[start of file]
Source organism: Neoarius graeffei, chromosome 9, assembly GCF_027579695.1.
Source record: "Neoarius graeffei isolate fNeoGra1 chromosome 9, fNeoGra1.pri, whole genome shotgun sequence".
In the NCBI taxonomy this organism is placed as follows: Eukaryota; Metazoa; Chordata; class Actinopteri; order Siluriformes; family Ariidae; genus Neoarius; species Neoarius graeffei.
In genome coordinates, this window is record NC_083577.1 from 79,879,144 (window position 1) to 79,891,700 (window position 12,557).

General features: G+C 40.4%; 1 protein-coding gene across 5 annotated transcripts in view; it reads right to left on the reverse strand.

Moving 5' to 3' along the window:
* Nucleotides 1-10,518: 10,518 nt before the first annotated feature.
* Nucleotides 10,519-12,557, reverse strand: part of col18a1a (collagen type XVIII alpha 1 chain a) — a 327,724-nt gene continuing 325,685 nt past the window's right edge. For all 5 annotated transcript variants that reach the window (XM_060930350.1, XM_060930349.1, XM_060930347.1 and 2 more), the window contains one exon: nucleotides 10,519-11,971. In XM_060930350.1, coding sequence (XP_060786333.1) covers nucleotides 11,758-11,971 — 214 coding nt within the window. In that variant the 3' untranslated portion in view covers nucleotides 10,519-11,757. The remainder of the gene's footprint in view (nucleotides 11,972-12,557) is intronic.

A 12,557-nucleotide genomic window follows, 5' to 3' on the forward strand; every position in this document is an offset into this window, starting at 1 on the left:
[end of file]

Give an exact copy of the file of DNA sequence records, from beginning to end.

Source organism: Neoarius graeffei, chromosome 9, assembly GCF_027579695.1.
Source record: "Neoarius graeffei isolate fNeoGra1 chromosome 9, fNeoGra1.pri, whole genome shotgun sequence".
In the NCBI taxonomy this organism is placed as follows: Eukaryota; Metazoa; Chordata; class Actinopteri; order Siluriformes; family Ariidae; genus Neoarius; species Neoarius graeffei.
In genome coordinates, this window is record NC_083577.1 from 79,879,144 (window position 1) to 79,891,700 (window position 12,557).

General features: G+C 40.4%; 1 protein-coding gene across 5 annotated transcripts in view; it reads right to left on the reverse strand.

Moving 5' to 3' along the window:
* Nucleotides 1-10,518: 10,518 nt before the first annotated feature.
* Nucleotides 10,519-12,557, reverse strand: part of col18a1a (collagen type XVIII alpha 1 chain a) — a 327,724-nt gene continuing 325,685 nt past the window's right edge. For all 5 annotated transcript variants that reach the window (XM_060930350.1, XM_060930349.1, XM_060930347.1 and 2 more), the window contains one exon: nucleotides 10,519-11,971. In XM_060930350.1, coding sequence (XP_060786333.1) covers nucleotides 11,758-11,971 — 214 coding nt within the window. In that variant the 3' untranslated portion in view covers nucleotides 10,519-11,757. The remainder of the gene's footprint in view (nucleotides 11,972-12,557) is intronic.

A 12,557-nucleotide genomic window follows, 5' to 3' on the forward strand; every position in this document is an offset into this window, starting at 1 on the left: